Trees near homes, power lines, and other frequently used spaces can raise concerns about tree health and risk. We’ll discuss some of the considerations involved with assessing the health and structural stability of trees in more developed landscapes. 

Presenters: Dode Gladders, Extension Natural Resources Field Specialist, Forestry for Sullivan County & Greg Jordan, Extension Natural Resources Field Specialist, Forestry for Rockingham County

Register for Session 5

Session 6 - April 27
Nature in Your Backyard:  What’s Your Plan? Putting it Altogether

Using your map and drawing on the information and ideas from previous sessions you will be able to assess your property’s current condition as well as identify actions and activities that can help you enhance the natural features and functions of your land. You can identify a few projects to help you meet your goals.

Presenters: Wendy Scribner, Extension Natural Resources Field Specialist, Forestry for Carroll County, Steve Roberge, Extension Forestry Specialist & Professor & Amy Gaudreau, Extension Forest Stewardship Outreach Program Manager

Register for Session 6

Speakers' Biographies

Molly Jacobson is a native pollinator ecologist at the SUNY College of Environmental Science and Forestry in Syracuse, New York. Originally from southern New Hampshire, she is a proud UNH alum, having received her B.S. in Wildlife and Conservation Biology in 2017. During this time she conducted research on wild bee declines in the lab of Dr. Sandra Rehan. She then completed her M.S. in Conservation Biology at SUNY-ESF in 2021, studying how wetland restoration can provide key habitat for native pollinators. She has also held positions with US Fish & Wildlife and New Jersey Audubon working with birds and performing public outreach. Molly is greatly interested in the interactions between native plants, insects, and birds that are crucial for functioning ecosystems, and how we can all make a difference in protecting biodiversity in our own yards.  

Matt Tarr is a professional wildlife biologist and forester and he works throughout NH in close partnership with the NH Fish and Game Department and Natural Resources Conservation Service to assist private landowners and communities improve habitat for wildlife. His specialties include improving forested wildlife habitat through commercial timber harvesting, field management to benefit vertebrate and invertebrate wildlife, shrubland and young forest habitat management, wetlands wildlife ecology, and invasive plant ecology.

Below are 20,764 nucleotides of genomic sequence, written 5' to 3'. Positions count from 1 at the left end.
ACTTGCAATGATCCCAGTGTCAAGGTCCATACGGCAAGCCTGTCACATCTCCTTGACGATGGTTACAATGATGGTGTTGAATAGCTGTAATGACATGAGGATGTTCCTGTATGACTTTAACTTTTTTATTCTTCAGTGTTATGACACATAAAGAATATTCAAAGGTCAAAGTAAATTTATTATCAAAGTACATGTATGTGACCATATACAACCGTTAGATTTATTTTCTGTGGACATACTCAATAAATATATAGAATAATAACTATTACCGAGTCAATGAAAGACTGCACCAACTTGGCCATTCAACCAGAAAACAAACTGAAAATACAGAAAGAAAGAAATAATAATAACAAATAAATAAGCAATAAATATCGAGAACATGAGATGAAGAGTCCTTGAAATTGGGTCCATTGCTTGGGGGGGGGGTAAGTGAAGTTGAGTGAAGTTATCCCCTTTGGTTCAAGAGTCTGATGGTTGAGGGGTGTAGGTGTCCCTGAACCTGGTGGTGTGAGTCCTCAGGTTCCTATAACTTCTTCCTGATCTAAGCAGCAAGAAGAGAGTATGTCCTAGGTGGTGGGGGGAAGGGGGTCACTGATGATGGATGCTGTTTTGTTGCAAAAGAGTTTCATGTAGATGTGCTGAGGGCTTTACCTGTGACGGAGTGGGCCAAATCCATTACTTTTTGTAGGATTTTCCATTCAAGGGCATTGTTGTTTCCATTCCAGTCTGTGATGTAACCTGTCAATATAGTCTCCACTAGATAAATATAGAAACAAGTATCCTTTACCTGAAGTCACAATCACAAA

Greg Jordan is Rockingham County’s Forestry and Natural Resources Field Specialist.  A New Hampshire licensed forester and certified arborist, Greg joined UNH Cooperative Extension in 2017.  Prior to joining UNH, he spent more than a decade working as a consulting forester in southern New Hampshire and Maine.  Greg provides landowners, communities and others with advice on managing woodlots and caring for community forests and trees. He holds a bachelor’s and master’s degree in forestry from UNH. 

Dode Gladders serves as field specialist in natural resources in Sullivan County, also known as the Sullivan County Forester position. Before starting with UNH Cooperative Extension in 2013, he managed the forest health program for the State of Delaware for nine years and taught Dendrology at Delaware State University. He also worked as a field forester in the timber industry for several years in the Pacific Northwest. He earned his M.S. degree in forest resources from the University of Georgia. 

Wendy Scribner serves as a field specialist in forestry and natural resources in Carroll County, and she is also known as the Carroll County Forester.  Wendy provides landowners, communities, and others with assistance on managing their woodlots.  Topics include enhancing wildlife habitat, improving forest and tree health, developing management plans, selling timber, and controlling invasive plants.  Wendy is a licensed forester in both NH and Maine and holds a bachelor's and master's degree in Forestry from UNH.

Steven Roberge serves as the State Specialist in Forest Resources for UNH Cooperative Extension. He is a NH licensed forester and prior to his current position, Steve was the field specialist in forestry in Cheshire County for 14 years. In his current role, Steve works with the county field specialists to deliver educational programming to NH’s forest owners and natural resource professionals. He also serves as Extension’s maple specialist, providing outreach on maple syrup production. Steve holds a master's degree in forest science from Yale School of the Environment and a bachelor’s degree in forest science from UNH.